The Simpsons is the funniest show of all time, but it’s also one of the most tragic. Think about it: Homer is an overweight drunk who hates his job; Marge gave up her dreams for her husband; Bart is “underachiever and proud of it,” meaning he’s already stopped trying, even in elementary school; Lisa is a clinically depressed eight-year-old; and Maggie is only a toddler and she’s already shot someone. And that’s not to mention the lives of Milhouse, Hans Moleman, Martin Prince, Nelson Muntz, and so on.
But there’s a difference between tragic, which can often be funny, and depressing. Allow me to present to you eight episodes of The Simpsons that made me shed a tear or two, often out of sadness and occasionally out of joy.
#8. ‘Round Springfield
Everything we know about Bleeding Gums Murphy is from this episode, where he tells Lisa his life story: how he received a “saxophone” from Blind Willie Witherspoon, how he got his big break on Steve Allen’s Tonight Show, and how he became broke ($1,500 a day Fabergé egg addiction). We also learn that he hasn’t worked since a 1986 appearance on The Cosby Show, meaning Murphy’s been unemployed for nearly a decade. Even Lisa comments, “A lifetime of jazz leaves you sad and lonely.” He’s now in the hospital for unknown reasons, and a short time after giving his saxophone (note: not an umbrella) to Lisa, he passes away. The look Lisa has on her face when the nurse tells her isn’t even the episode’s most depressing moment, though — it’s when only Lisa, Marge and Homer (and the hot dog man) attend his funeral, where Reverend Lovejoy calls him “Blood and Guts Murphy.” Even Grimey had more attendees.
#7. That 90’s Show
Whether you want to admit it or not, there have actually been a few great later-era Simpsons episodes, including “My Fair Laddy,” “Eternal Moonshine of the Simpson Mind,” and “That 90’s Show,” even though it makes no logistical sense. It’s some time in the early 1990s, and Marge is a student at Springfield University and Homer is working at a laser-tag warehouse, paying for Marge’s tuition. She begins falling for a professor, though, and Homer gets jealous — so much so that he reforms his R&B band (don’t ask) into a grunge (that’s Guitar Rock Utilizing Nihilist Grunge Energy) group called Sadgasm. One of the band’s songs that gets played on MTV is called “Margerine,” and although it sounds a bit like Bush’s “Glycerine,” Gavin Rossdale only wishes he could writing something as good as: “Spread yellow gunk on my pancake heart/Country churned girl in my grocery cart/I paid for her dreams, she taught me to cry/Like watery knives, like rain from my eyes.” And with that, we have the saddest grunge ever song written (sorry, “Down in a Hole”).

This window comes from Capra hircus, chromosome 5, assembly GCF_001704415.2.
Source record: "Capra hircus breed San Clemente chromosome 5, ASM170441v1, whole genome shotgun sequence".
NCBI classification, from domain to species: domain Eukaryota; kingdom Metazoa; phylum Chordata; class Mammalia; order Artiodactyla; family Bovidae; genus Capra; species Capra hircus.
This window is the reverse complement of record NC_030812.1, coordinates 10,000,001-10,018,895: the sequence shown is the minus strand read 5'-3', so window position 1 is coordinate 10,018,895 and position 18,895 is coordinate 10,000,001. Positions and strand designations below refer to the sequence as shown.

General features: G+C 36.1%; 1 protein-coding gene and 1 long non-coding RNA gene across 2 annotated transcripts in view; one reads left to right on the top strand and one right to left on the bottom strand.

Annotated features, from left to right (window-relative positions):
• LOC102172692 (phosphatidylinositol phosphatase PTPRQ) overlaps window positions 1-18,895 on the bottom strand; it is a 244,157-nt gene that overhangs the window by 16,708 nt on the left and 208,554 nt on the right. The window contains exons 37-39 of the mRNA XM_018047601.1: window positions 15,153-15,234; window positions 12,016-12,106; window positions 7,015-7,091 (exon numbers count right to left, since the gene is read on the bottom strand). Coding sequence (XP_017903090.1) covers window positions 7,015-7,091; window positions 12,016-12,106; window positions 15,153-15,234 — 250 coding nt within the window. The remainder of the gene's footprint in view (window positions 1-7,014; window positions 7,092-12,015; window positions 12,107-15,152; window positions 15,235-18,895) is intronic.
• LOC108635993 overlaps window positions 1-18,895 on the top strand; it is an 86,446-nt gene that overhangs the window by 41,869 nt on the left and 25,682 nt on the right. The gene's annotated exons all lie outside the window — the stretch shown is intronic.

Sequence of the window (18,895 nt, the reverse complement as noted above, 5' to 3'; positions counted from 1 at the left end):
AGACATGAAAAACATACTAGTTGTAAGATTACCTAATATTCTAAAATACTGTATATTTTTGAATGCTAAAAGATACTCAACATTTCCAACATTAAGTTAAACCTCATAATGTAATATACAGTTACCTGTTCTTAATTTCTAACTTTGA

#6. Bart Sells His Soul
I can think of a lot of things cooler than expanding sponge dinosaurs to sell your soul for (namely, Alf Pogs), mainly because I don’t think they’ll actually become life-size and eat my sister. That is why I’m not Bart, god bless him. But that’s just funny. The real heartstring tugging comes from a dream Bart has, where the kids of Springfield team up with their souls to row a boat to an island. With the way it’s animated, all green sky and pink grass it’s both creepy and pitiful. Creepy because of Sherri and Terri rhyming, “Bart, it’s time to end this dream/And don’t forget the standard scream,” and pitiful because Bart’s 10 years old and he’s already questioning his own existence. His mom basically calls him a monster, too. The saddest scene is when you see Bart trying to row, but because he’s without a partner, he’s just going around in circles. In his PJs, to boot.
#5. Home Sweet Homediddly-Dum-Doodily
After Child Protective Services come and takes Bart, Lisa, and Maggie away from Homer and Marge, for being “negligent monsters,” and places them in the foster case of the Flanders, the kids do whatever they can to get in touch with their parents, including making a phony newspaper with Rod and Todd. The Flanders Press has two headlines: “Todd Smells,” which we already knew, and “Simpson Kids Miss Mom & Dad.” Considering I’m someone who both cried when doing things by himself and made fake newspapers to amuse myself, this one got to me. On the plus side, I do know how to take care of a houseplant.